• New vaccines to prevent disease

• Genetically modified plants with resistance to pests

• Repair of damaged organs and tissues and improved detection of diseases

• Treatments for human infertility

• Bacteria capable of cleaning up oil spills

• Environmentally friendly biofuels



Salary Level Typical to This Profession

The salary level of biotechnology researchers can vary greatly depending on factors such as their level of experience, their job title, their level of education, where they work, and many others.


Unfortunately there is no specific salary information available for biotechnology researcher, however we can get a good idea of what these scientists earn by examining the salary level of closely related professions.


Salary - Canada: According to the 2018 Alberta Wage and Salary Survey, Albertans in the Biologists occupational group earn an average of $84,998 per year. Unfortunately, no similar statistics were available from reliable sources for other Canadian provinces or territories at the time of writing (June 19, 2019).


Salary - United States: According to the United States Bureau of Labor Statistics, the median annual salary of workers in the Biochemists and Biophysicists occupational group is $79,390 per year.





Who Employs Biotechnology Researchers?

There are many different types of organizations that benefit from employing the skills, knowledge and competencies of biotechnology researchers, such as:


• Environmental consulting firms

• Biotechnical and pharmaceutical companies

• Companies in the agriculture, food, natural resource and utility industries

• Medical and veterinary research organizations

• Colleges and universities

• Federal, provincial/state and local government departments and agencies

• Private research organizations



Current Job Opportunities

Our job board below has biotechnology researcher postings in Canada, the United States, the United Kingdom and Australia, when available (although online postings in this field are relatively rare):




Similar Occupational Profiles in Our Database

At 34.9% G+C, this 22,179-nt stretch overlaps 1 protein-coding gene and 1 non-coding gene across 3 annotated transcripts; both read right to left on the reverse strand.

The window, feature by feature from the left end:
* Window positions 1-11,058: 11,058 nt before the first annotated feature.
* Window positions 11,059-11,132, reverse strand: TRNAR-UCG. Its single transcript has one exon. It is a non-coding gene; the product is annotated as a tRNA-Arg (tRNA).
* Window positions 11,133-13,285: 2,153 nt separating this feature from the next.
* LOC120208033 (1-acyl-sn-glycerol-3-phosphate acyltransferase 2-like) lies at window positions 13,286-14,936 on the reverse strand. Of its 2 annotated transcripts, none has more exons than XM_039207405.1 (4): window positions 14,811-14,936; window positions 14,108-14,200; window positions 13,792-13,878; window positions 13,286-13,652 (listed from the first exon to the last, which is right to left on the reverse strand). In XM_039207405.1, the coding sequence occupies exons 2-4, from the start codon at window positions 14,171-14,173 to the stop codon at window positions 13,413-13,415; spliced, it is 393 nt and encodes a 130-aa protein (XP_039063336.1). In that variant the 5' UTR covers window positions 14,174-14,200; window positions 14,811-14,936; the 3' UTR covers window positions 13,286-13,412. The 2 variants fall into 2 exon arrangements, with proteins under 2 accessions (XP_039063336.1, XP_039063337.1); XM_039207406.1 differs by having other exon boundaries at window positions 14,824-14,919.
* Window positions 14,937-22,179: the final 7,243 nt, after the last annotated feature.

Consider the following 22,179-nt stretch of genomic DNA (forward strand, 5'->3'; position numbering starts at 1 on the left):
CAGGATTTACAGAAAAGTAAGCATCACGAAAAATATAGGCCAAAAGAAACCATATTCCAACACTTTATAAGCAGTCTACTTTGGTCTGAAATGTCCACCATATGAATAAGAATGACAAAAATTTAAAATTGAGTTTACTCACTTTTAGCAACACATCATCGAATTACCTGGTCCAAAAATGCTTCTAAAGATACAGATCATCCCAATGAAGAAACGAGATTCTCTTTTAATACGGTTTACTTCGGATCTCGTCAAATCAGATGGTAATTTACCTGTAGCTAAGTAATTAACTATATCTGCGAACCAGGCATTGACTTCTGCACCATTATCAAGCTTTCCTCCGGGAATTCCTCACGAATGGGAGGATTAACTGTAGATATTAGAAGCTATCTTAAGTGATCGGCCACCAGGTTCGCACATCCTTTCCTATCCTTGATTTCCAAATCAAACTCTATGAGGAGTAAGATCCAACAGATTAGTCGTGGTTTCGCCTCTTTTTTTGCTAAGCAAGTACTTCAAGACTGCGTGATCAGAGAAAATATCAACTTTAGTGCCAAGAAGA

Listed below are occupations in our database that are similar in nature to that of a biotechnology researcher, as they involve many of the same skills, competencies and responsibilities.


• Biologist

• Biomedical Ethics Researcher

• Biophysicist

• Clinical Research Associate

• Medical Scientist



References For This Career Guide

Please consult the references below to find more information on the various aspects of a career as a biotechnology researcher:


Occupations in Alberta:Biotechnologist.” (March 16, 2016). ALIS website - Alberta Learning Information Service. Retrieved October 28, 2019.

Life, Physical, and Social Science:Biochemists and Biophysicists.” (September 4, 2019). Occupational Employment and Wages - United States Bureau of Labor Statistics website. Retrieved October 28, 2019.

Emerging Technology:Biotechnology.” Marya Jan (n.d.). Government of Canada website. Retrieved October 28, 2019.

College to Career:Biotechnology.” (n.d.). American Chemical Society website. Retrieved October 28, 2019.



Scholarships for Becoming a Biotechnology Researcher

Scholarships listed for majors that are relevant for becoming a biotechnology researcher can be found on our Biology Scholarships page.


Success Tip: Be sure to apply for any scholarships that you even barely qualify for, as there are millions of dollars of scholarships that go unused every year due to a lack of applicants!



Relevant University Majors

Studying one of the university majors listed below is an excellent starting point for working in this field.